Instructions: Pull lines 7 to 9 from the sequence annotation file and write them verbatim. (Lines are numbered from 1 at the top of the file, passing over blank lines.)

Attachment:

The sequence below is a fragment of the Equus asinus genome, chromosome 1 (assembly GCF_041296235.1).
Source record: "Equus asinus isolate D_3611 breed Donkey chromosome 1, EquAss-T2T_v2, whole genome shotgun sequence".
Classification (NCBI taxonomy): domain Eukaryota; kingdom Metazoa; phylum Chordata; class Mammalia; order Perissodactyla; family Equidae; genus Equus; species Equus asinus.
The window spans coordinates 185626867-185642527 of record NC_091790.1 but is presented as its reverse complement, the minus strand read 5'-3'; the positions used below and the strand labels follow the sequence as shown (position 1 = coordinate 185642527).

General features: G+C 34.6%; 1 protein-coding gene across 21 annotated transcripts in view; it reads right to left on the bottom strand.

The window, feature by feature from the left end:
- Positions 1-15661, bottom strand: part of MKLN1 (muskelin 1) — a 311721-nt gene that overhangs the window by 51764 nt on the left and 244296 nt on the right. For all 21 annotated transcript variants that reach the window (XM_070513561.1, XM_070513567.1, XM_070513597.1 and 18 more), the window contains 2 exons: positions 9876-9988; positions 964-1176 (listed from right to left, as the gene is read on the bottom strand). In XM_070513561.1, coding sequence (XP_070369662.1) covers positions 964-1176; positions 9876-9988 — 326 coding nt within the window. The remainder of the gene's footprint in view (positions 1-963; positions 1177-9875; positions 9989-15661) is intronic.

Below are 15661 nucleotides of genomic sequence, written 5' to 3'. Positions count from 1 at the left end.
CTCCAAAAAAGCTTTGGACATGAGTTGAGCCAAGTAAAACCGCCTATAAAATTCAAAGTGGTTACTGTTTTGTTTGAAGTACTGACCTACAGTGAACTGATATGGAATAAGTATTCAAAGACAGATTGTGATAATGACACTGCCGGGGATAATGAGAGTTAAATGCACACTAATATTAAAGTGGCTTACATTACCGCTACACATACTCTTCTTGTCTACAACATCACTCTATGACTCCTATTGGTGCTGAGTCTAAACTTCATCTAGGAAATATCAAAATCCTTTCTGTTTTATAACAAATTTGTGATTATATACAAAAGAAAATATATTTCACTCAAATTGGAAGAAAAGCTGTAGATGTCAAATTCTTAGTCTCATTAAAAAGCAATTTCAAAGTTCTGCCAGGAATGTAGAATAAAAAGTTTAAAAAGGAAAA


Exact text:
- Positions 1-15661, bottom strand: part of MKLN1 (muskelin 1) — a 311721-nt gene that overhangs the window by 51764 nt on the left and 244296 nt on the right. For all 21 annotated transcript variants that reach the window (XM_070513561.1, XM_070513567.1, XM_070513597.1 and 18 more), the window contains 2 exons: positions 9876-9988; positions 964-1176 (listed from right to left, as the gene is read on the bottom strand). In XM_070513561.1, coding sequence (XP_070369662.1) covers positions 964-1176; positions 9876-9988 — 326 coding nt within the window. The remainder of the gene's footprint in view (positions 1-963; positions 1177-9875; positions 9989-15661) is intronic.

Below are 15661 nucleotides of genomic sequence, written 5' to 3'. Positions count from 1 at the left end.
CTCCAAAAAAGCTTTGGACATGAGTTGAGCCAAGTAAAACCGCCTATAAAATTCAAAGTGGTTACTGTTTTGTTTGAAGTACTGACCTACAGTGAACTGATATGGAATAAGTATTCAAAGACAGATTGTGATAATGACACTGCCGGGGATAATGAGAGTTAAATGCACACTAATATTAAAGTGGCTTACATTACCGCTACACATACTCTTCTTGTCTACAACATCACTCTATGACTCCTATTGGTGCTGAGTCTAAACTTCATCTAGGAAATATCAAAATCCTTTCTGTTTTATAACAAATTTGTGATTATATACAAAAGAAAATATATTTCACTCAAATTGGAAGAAAAGCTGTAGATGTCAAATTCTTAGTCTCATTAAAAAGCAATTTCAAAGTTCTGCCAGGAATGTAGAATAAAAAGTTTAAAAAGGAAAA